Salem city residents who receive tax bills for nuisance abatement should go to the city administration building to pay them, not the county collector’s office, collector Shannon VanKirk says.
Some outdated letters sent out by the city say the county collector is collecting nuisance bills attached to real estate bills. That’s not correct, VanKirk told county commissioners at the Monday meeting.
According to the city’s tax collection agreement with the county, the county collects real estate taxes, but is not responsible for the collection of special assessments, including assessments for nuisance or dangerous building removal.
VanKirk said she has spoken to the city about the issue and the city is drafting a new letter to send out.
“When people come in to pay their nuisance taxes, they’re wanting to pay me,” she said. “And I’m telling them they have to go to the city to pay that. That’s not something I actually collect.”
The city’s existing nuisance code says cost of removal may be included in a special tax bill or added to the annual real estate tax bill for property. But the agreement states the collection of nuisance assessments is the city’s responsibility.
VanKirk also announced that personal property and real estate tax bills will be mailed out by the collector’s office Nov. 6 along with merchant’s license statements.
Residents can pay taxes currently without a tax bill. After receiving their bills, they can pay online, mail payments in, drop them in the box in front of the courthouse or bring them to collector’s office. Hours are 8 a.m. to 4:30 p.m. until they change for the holiday season.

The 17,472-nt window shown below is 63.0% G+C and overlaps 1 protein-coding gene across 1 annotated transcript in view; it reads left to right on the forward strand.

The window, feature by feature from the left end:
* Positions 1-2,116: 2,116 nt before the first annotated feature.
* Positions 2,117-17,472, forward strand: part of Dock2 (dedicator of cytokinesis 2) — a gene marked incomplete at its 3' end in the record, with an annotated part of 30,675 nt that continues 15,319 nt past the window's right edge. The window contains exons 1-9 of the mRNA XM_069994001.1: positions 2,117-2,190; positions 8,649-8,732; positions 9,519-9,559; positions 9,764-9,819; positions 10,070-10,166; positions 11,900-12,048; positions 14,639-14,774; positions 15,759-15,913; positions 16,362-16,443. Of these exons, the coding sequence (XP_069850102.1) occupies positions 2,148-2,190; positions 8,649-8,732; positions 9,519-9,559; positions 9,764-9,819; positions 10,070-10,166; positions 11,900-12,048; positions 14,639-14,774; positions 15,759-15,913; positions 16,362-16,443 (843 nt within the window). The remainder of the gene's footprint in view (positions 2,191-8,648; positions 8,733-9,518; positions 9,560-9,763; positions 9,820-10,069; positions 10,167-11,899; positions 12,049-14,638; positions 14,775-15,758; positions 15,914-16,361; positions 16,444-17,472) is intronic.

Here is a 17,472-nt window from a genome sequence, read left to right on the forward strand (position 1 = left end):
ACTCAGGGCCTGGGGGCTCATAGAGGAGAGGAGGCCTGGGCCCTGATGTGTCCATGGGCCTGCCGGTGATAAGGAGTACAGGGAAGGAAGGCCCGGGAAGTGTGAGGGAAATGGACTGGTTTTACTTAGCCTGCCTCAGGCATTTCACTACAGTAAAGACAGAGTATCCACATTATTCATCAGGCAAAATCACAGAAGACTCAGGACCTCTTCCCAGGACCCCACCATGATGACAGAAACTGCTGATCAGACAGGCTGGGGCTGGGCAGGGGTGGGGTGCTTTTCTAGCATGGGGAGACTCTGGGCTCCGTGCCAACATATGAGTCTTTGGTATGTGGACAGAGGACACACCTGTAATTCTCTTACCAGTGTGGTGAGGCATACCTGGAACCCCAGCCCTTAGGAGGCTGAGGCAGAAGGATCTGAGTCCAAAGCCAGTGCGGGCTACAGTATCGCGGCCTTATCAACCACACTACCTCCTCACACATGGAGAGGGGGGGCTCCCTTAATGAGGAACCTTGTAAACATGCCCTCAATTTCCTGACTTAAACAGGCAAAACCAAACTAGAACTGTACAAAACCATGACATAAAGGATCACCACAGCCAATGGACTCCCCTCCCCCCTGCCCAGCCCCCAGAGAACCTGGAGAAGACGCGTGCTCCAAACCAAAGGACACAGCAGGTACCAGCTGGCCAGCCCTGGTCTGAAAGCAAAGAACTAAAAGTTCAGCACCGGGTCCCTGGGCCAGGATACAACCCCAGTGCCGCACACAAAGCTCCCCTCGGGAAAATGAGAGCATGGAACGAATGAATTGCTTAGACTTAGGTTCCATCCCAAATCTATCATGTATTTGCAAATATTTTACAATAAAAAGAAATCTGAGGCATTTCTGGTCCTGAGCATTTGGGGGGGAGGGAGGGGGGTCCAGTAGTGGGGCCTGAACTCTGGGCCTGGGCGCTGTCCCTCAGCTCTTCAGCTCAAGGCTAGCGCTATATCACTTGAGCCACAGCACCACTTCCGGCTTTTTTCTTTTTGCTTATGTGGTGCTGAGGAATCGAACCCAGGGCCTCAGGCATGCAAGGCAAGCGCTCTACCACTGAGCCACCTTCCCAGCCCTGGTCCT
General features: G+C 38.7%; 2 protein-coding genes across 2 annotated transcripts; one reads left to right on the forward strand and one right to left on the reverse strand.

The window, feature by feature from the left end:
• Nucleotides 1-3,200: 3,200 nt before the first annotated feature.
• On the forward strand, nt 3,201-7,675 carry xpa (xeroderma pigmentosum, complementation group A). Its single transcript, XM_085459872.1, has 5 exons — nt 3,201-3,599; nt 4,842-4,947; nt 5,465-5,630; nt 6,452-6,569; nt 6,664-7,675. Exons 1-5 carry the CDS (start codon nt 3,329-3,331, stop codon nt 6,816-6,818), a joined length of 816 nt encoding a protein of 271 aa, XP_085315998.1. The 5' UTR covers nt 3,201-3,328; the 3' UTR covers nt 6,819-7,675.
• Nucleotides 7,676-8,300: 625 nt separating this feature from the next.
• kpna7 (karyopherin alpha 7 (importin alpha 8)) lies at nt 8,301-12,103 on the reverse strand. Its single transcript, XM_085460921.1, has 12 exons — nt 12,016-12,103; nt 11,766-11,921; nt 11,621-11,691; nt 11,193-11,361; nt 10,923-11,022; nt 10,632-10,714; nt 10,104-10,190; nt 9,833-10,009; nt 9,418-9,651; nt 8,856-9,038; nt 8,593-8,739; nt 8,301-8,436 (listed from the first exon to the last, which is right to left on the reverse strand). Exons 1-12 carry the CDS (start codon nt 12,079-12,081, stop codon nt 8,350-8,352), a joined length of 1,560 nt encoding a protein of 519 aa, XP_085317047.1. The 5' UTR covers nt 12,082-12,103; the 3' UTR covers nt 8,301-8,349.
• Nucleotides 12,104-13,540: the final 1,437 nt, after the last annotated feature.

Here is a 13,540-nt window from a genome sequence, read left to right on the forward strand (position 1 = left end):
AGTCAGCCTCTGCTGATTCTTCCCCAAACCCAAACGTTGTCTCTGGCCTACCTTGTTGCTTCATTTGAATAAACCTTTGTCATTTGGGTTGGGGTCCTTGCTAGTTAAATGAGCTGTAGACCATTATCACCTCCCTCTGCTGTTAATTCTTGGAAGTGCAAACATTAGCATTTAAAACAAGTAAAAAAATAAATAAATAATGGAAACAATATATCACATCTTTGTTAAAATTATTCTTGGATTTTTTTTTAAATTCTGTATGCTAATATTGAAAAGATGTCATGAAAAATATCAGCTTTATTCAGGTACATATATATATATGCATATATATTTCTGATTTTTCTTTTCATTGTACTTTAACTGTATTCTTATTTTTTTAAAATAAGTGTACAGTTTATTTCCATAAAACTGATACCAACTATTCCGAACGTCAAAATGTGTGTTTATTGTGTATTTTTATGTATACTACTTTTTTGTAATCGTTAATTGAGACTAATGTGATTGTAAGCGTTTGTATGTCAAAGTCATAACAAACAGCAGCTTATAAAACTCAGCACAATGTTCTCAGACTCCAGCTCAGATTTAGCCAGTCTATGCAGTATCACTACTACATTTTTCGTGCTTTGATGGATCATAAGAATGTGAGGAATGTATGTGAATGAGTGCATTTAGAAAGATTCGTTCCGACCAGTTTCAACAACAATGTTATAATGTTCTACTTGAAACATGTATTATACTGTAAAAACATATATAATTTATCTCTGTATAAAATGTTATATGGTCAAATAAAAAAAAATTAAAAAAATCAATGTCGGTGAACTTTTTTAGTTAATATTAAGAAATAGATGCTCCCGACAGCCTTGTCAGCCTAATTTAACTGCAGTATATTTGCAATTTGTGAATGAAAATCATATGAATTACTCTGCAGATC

In other action Monday, commissioners gave updates on roadwork underway this week.
First District commissioner Dennis Purcell said grading was planned on county road 5690 with materials also hauled to that road. Grading only was planned on 6190, 5100 and 5105 and brush cutting was underway on county roads 6400 and 6410.
Second District commissioner Gary Larson said material was being hauled to county roads 2070 and 2050 for grading, with all three graders committed to those roads. Brush cutting was planned on 2300.
County clerk Angie Curley announced that the courthouse will be closed next Monday for Veterans Day. Commissioners also will not meet Nov. 18, as they attend a Missouri Association of Counties conference.
At Thursday’s meeting, it was reported that the county will be receiving revenue for the 911 fund from the new three percent fee being assessed on prepaid wireless phones.
Presiding commissioner Darrell Skiles said commissioners attended the economic development meeting in Licking Tuesday sponsored by Intercounty Electric. One issue discussed was the need for better broadband internet in the region.
Skiles also attended an MREPC meeting in St. James to help finish a training grant application. Dent County had three classes requested for training, including anhydrous ammonia awareness and a class on flammable liquids and ethanol fuels. The group also heard presentations from EPA and Phillips 66 Pipeline Company.
Under commission reports, Purcell said a crew would be cutting brush on county road 2480, replacing stolen road signs, most of them on 5680, 5690 and in the Bunker area, and completing assembly of a salt spreader box on truck No. 119. Larson said a crew would be cutting brush on 2300, putting up signs and performing maintenance in the shop.
Also last week, commissioners opened bids for fuel for the road and bridge department and awarded the contract to Phil Mart for $2.07 per gallon for 7,000 gallons diesel.